More whinging articles about Gen X = Web 2.0 *MUST* be here | 11:12 am | 30 March 2006

Hey, hey! I think the economy might be turning around soon, or at least Web 2.0 is going to be big.

I finally got past the nauseating first three pages of this article from New York that’s making the rounds, and by the last two pages, I realized I’ve already read this article ten years ago, when the first round of bitchy, labelling articles about Gen X and what a bunch of slackers they are. After the b(r)and-name dropping and thinly disguised jealousy, it’s the same old saw (truth?): Gen X doesn’t want to work in the same “Man in the Grey Flannel Suit” model that we watched our parents struggle with.

“If I had spent the last six years working at that job and progressed, I would have made a lot of money,” Nathanson told me from San Juan Capistrano, California, where his surfwear company is based. “But honestly, there have been very few days in the past six years where I’ve gotten in my car to go to work and thought, Fuck, I’m going to work. When I was at the investment bank, that was happening 50 percent of the days. And now I can go snowboarding at Mammoth in the middle of the week if there’s a good storm, rather than worrying about being at work at six in the morning. And there’s another upside as well: I have a total and complete passion for this business.”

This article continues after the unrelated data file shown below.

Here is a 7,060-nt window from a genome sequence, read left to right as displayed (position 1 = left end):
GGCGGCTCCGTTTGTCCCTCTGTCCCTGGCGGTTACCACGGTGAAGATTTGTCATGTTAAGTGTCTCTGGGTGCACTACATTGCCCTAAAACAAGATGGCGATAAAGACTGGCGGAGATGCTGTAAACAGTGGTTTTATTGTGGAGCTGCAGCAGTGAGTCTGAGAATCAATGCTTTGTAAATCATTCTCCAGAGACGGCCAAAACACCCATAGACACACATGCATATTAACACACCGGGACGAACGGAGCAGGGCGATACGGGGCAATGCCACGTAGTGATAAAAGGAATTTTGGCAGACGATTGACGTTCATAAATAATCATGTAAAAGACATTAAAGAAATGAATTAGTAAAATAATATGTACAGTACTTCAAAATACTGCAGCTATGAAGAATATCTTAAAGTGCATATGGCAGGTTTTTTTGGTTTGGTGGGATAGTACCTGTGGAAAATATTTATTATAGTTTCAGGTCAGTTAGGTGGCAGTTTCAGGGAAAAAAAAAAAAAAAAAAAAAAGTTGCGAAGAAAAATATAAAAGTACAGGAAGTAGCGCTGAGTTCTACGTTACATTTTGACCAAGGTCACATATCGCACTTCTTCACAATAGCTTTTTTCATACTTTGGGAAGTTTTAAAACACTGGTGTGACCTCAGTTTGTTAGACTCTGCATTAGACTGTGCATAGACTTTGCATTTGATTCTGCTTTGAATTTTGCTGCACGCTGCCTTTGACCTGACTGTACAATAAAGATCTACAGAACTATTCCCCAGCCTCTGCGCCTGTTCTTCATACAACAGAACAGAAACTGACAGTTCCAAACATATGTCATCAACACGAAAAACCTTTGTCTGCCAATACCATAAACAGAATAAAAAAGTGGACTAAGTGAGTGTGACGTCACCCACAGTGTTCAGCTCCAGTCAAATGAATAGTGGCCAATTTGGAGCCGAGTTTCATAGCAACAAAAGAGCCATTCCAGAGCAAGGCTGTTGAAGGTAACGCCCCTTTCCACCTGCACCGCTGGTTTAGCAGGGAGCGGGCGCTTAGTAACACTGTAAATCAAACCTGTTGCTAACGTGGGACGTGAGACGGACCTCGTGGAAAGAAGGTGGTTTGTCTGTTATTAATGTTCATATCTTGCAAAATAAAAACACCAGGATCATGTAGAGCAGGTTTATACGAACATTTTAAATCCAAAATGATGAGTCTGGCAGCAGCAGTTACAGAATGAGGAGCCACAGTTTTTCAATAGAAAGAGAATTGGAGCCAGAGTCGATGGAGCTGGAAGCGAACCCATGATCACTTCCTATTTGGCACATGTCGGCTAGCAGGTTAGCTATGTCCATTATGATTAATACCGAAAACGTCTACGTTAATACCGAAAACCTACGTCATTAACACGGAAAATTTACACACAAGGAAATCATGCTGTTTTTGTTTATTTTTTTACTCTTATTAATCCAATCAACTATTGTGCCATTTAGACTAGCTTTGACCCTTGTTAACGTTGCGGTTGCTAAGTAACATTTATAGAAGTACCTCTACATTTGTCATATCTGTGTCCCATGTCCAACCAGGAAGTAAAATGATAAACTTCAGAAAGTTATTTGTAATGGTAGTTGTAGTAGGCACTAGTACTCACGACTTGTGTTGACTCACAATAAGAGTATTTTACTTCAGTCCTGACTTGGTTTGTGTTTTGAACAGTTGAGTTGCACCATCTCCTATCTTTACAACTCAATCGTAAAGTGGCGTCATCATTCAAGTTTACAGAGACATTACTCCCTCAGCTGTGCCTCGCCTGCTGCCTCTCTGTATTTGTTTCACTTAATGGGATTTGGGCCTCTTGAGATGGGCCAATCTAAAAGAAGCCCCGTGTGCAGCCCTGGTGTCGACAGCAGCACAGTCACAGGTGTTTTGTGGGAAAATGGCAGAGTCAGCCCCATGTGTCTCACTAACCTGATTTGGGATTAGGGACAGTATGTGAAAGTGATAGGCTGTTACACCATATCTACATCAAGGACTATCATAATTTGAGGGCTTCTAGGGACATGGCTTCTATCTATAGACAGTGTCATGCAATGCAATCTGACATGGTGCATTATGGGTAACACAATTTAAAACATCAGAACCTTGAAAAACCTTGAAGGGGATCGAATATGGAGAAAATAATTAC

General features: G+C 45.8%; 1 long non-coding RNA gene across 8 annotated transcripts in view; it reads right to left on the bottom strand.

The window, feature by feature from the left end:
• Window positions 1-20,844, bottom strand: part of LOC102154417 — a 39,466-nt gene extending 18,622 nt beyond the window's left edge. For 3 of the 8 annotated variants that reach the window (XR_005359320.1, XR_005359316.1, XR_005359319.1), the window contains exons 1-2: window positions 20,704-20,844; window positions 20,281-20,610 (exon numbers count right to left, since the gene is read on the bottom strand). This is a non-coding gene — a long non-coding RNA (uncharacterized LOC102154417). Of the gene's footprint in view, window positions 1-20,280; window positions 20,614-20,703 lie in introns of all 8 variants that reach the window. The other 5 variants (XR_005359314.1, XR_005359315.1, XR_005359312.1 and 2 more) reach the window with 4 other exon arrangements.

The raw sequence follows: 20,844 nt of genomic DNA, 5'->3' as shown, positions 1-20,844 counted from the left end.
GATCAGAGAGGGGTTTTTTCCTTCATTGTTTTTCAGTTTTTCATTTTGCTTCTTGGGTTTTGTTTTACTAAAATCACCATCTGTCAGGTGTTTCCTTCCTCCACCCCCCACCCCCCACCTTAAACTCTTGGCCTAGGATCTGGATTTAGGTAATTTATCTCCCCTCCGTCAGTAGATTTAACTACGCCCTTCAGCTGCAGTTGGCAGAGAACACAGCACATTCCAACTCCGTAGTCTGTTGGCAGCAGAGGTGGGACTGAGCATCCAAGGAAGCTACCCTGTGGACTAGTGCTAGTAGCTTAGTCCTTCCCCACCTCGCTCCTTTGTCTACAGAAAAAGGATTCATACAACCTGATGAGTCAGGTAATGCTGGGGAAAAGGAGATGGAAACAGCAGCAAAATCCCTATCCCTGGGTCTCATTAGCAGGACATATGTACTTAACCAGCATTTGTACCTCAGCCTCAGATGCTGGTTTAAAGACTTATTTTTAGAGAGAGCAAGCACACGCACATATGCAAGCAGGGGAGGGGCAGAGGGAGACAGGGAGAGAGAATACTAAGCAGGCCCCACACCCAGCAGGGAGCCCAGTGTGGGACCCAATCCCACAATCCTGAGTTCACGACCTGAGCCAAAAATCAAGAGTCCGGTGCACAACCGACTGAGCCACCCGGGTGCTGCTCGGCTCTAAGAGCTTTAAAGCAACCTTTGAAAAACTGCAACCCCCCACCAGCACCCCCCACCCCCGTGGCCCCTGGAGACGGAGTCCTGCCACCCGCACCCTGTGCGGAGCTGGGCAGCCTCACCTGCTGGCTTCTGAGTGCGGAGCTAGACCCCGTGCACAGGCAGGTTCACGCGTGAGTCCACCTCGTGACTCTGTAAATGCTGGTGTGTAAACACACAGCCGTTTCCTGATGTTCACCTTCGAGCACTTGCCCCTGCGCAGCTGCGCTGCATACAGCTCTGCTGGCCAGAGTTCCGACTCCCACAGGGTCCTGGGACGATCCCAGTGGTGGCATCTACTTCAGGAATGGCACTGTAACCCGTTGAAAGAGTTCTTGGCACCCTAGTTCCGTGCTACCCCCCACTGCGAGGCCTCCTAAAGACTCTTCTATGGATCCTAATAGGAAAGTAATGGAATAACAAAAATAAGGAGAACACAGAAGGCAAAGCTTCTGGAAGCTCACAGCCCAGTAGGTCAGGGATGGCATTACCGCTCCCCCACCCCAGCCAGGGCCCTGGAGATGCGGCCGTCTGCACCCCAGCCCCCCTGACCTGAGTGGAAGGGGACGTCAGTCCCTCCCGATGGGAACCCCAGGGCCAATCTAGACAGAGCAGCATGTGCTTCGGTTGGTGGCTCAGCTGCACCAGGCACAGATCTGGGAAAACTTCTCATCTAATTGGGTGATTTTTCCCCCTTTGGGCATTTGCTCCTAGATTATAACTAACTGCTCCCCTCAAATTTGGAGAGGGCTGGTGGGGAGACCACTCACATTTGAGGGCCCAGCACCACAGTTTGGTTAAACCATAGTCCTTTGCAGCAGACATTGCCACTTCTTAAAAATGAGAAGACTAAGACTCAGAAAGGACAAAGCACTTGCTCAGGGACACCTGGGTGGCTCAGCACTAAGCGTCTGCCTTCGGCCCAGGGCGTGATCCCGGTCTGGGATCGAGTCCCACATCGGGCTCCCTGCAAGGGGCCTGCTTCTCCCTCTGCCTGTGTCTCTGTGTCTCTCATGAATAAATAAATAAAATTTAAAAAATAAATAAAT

Which brings me back to my father: the one who wore suits, not jeans; the one who, when he was my age, already had four kids; the one who logged a lifetime at exactly the kind of middle-management jobs that no one wakes up excited about going to in the morning, and who then found himself sandbagged by the late-eighties recession, laid off in what must have felt like the worst kind of double whammy. All the adult trade-offs he’d made turned out to be a brutal bait-and-switch. Is it any wonder that the Grups have looked at that brand of adulthood and said, “No thanks, you can keep your carrot and your stick.” Especially once we saw just how easily that stick can be turned around to whap your ass as you’re ushered out the door, suit and all. Just how easily a bona fide, by-the-book adult can be made to wonder where it all went wrong, and why you ever bothered to grow up in the first place.

My brother and I were very lucky in this regard — our parents (and both sets of grandparents were) entrepreneurs, and we have no qualms about following our interests, working for ourselves, and saying, “take this job and…” when things get too stupid at workplaces.*
*Did I mention that today is my last day at this glacial, inefficient, wasteful insurance behemoth? w00+.

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